Officials fear voter registries vulnerable to hackers, could lead to problems on Election Day

An expert said such an attack could sow “chaos” on Election Day.

A top Department of Homeland Security official said on Tuesday that while it would be difficult for hackers to meaningfully change vote totals in the upcoming elections, they could attack more vulnerable voter registration files, which an expert said could sow “chaos” on Election Day.

"Our assessment is that it would be exceedingly complex to change vote totals, and that in trying to attempt to do so [it’s] likely that something would be noticed," DHS’s National Risk Management Center Director Robert Kolasky said in a Senate hearing. “Voter registration files we’ve assessed as more of a vulnerability than the actual vote count process.”

Though cybersecurity researchers have long sounded the alarm about potential vulnerabilities in the voting machines themselves, Kolasky said one reason the machines are less vulnerable to cyberattacks is that physical security around them has been “greatly enhanced subsequent to the 2016 election.” The machines are not typically connected to the internet.

Lawrence Norden, Deputy Director of the Brennan Center’s Democracy Program, told ABC News that the government’s worry over voter registration is well-founded because a breach could lead not only to the pilfering of personal information about voters, but could alter the voting tallies indirectly by depressing turnout at voting stations.

For instance, hackers could potentially alter voter rolls, so when an individual tries to vote, the files could show he or she doesn’t live in that district, has already voted, or isn’t registered to vote at all. Voter rolls, as opposed to voting machines, Norden said, are more likely to be connected to the internet or other networks and are therefore more vulnerable to remote exploits.

“That’s a big concern,” he said. “There could be chaos at the polls, they’re not finding people’s names, there are long lines and people just go home.”

And foreign hackers have already showed an interest in registration rolls. In the July indictment of 12 purported Russian intelligence officers, Special Counsel Robert Mueller’s team alleged that they “hacked into the computers of a U.S. vendor […] that supplied software used to verify voter registration information” and separately stole information from about approximately 500,000 voters.

In February another DHS official told NBC News that as many as 21 state registration rolls had been targeted by the Russians ahead of the 2016 election and “an exceptionally small number” were successfully penetrated. A Senate report released in May said there was no evidence any information or votes had been changed.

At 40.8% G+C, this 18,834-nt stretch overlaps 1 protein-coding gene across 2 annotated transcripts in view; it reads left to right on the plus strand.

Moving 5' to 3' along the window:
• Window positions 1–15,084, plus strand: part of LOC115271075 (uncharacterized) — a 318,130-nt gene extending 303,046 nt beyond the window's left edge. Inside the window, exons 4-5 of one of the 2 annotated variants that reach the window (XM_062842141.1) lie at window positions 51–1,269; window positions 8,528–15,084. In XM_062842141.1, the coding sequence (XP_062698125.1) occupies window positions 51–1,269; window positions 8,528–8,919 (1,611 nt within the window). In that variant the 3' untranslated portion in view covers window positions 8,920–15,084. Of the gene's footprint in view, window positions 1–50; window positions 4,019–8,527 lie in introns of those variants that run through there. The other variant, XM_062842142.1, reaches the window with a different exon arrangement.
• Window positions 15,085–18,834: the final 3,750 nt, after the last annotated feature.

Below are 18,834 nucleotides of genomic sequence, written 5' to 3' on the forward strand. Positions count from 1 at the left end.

Since the 2016 election, state officials in charge of vote tallies and voter registration have raced to beef up their cybersecurity practices. A report published Tuesday from the Election Assistance Commission said that of the $380 million in grants made available in the Help America Vote Act, nearly 14 percent – about $52 million – will be spent by 29 states specifically on “improv[ing] voter registration systems.”

Some of the cybersecurity upgrades won’t be made until after the midterm elections, but in a recent publication for the Brennan Center, Norden and his coauthors said there are several “last-minute” steps states can still take to help ensure any problems with the registration rolls are mitigated, like periodic integrity testing, keeping backup files offline and establishing a 60-day “blackout window” for all non-critical updates.

Kolasky’s comments to lawmakers came just hours after Microsoft accused hackers linked to Russian intelligence of running websites that appeared designed to steal information by impersonating websites for the Senate and two conservative-leaning think tanks. The Russian government reportedly denied the allegations.

During the hearing Tuesday, Sen. Lindsey Graham (R-S.C.) referenced the Microsoft announcement and asked the officials testifying if the U.S. had done enough to deter Russian aggression in cyberspace since the 2016 election. Michael Moss, a top cyber official at the Office of the Director of National Intelligence had a simple answer.

“Their cyber activities continue unabated," he said.

Top Stories

Top Stories

Top Stories

Top Stories

ABC News Live

ABC News Live

24/7 coverage of breaking news and live events